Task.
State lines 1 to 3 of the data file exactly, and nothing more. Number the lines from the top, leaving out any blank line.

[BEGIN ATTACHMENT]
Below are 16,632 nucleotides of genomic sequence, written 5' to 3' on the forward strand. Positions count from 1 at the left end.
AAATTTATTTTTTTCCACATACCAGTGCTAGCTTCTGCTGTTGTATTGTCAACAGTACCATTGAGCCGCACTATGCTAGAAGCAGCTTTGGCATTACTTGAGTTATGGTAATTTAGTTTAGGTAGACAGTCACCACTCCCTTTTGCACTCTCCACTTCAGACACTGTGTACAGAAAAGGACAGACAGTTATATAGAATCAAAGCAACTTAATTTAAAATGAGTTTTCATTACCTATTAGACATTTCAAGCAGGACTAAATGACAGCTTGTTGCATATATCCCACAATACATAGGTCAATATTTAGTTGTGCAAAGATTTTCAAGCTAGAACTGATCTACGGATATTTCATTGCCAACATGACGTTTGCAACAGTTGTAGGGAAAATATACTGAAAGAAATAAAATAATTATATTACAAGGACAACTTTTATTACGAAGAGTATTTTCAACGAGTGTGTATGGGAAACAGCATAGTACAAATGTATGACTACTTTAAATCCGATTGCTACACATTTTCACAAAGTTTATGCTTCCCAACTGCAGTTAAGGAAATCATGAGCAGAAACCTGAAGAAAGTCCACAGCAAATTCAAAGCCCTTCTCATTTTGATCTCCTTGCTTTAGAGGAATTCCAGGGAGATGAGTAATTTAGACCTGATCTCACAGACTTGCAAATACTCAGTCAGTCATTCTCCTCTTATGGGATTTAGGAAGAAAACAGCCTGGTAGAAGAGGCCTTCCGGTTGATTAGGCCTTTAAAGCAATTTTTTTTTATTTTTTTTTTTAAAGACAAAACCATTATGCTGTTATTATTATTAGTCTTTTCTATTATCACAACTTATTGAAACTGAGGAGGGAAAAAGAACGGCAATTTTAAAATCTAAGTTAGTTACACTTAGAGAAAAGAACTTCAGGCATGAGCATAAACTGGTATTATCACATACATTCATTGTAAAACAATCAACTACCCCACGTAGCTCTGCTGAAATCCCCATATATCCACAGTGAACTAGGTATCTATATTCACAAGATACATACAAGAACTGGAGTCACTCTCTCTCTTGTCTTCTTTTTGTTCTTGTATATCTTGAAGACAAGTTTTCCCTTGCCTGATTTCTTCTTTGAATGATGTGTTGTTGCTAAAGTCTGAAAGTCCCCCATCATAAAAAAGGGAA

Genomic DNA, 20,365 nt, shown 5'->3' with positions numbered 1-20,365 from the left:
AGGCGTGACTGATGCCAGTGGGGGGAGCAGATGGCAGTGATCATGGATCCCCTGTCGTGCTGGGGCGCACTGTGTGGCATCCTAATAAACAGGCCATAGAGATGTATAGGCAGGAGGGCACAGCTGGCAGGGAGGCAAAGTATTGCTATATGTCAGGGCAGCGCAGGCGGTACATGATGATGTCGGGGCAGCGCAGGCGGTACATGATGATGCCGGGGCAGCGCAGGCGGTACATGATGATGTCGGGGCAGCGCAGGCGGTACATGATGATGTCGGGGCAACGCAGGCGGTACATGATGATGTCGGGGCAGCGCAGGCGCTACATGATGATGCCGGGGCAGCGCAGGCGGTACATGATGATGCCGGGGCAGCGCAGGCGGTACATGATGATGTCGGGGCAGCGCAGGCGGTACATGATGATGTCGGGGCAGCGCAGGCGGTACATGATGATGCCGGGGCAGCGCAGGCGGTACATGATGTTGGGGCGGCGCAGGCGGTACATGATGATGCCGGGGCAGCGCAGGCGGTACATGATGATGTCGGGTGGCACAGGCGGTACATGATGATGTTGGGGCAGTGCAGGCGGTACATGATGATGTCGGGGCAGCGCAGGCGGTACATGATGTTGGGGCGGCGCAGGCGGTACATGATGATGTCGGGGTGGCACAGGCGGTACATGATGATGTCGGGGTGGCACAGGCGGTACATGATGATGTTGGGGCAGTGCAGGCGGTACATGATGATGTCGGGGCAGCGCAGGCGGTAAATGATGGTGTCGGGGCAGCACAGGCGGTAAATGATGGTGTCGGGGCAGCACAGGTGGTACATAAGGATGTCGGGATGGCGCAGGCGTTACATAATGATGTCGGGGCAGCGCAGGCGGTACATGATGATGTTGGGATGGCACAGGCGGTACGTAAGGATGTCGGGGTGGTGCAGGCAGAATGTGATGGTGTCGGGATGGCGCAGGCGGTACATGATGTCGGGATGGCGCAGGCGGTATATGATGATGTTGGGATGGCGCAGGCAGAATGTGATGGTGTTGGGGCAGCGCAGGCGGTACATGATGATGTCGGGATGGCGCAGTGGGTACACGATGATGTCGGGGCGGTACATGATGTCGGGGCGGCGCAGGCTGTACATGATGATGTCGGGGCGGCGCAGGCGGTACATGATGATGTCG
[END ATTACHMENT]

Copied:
Below are 16,632 nucleotides of genomic sequence, written 5' to 3' on the forward strand. Positions count from 1 at the left end.
AAATTTATTTTTTTCCACATACCAGTGCTAGCTTCTGCTGTTGTATTGTCAACAGTACCATTGAGCCGCACTATGCTAGAAGCAGCTTTGGCATTACTTGAGTTATGGTAATTTAGTTTAGGTAGACAGTCACCACTCCCTTTTGCACTCTCCACTTCAGACACTGTGTACAGAAAAGGACAGACAGTTATATAGAATCAAAGCAACTTAATTTAAAATGAGTTTTCATTACCTATTAGACATTTCAAGCAGGACTAAATGACAGCTTGTTGCATATATCCCACAATACATAGGTCAATATTTAGTTGTGCAAAGATTTTCAAGCTAGAACTGATCTACGGATATTTCATTGCCAACATGACGTTTGCAACAGTTGTAGGGAAAATATACTGAAAGAAATAAAATAATTATATTACAAGGACAACTTTTATTACGAAGAGTATTTTCAACGAGTGTGTATGGGAAACAGCATAGTACAAATGTATGACTACTTTAAATCCGATTGCTACACATTTTCACAAAGTTTATGCTTCCCAACTGCAGTTAAGGAAATCATGAGCAGAAACCTGAAGAAAGTCCACAGCAAATTCAAAGCCCTTCTCATTTTGATCTCCTTGCTTTAGAGGAATTCCAGGGAGATGAGTAATTTAGACCTGATCTCACAGACTTGCAAATACTCAGTCAGTCATTCTCCTCTTATGGGATTTAGGAAGAAAACAGCCTGGTAGAAGAGGCCTTCCGGTTGATTAGGCCTTTAAAGCAATTTTTTTTTATTTTTTTTTTTAAAGACAAAACCATTATGCTGTTATTATTATTAGTCTTTTCTATTATCACAACTTATTGAAACTGAGGAGGGAAAAAGAACGGCAATTTTAAAATCTAAGTTAGTTACACTTAGAGAAAAGAACTTCAGGCATGAGCATAAACTGGTATTATCACATACATTCATTGTAAAACAATCAACTACCCCACGTAGCTCTGCTGAAATCCCCATATATCCACAGTGAACTAGGTATCTATATTCACAAGATACATACAAGAACTGGAGTCACTCTCTCTCTTGTCTTCTTTTTGTTCTTGTATATCTTGAAGACAAGTTTTCCCTTGCCTGATTTCTTCTTTGAATGATGTGTTGTTGCTAAAGTCTGAAAGTCCCCCATCATAAAAAAGGGAA

Genomic DNA, 20,365 nt, shown 5'->3' with positions numbered 1-20,365 from the left: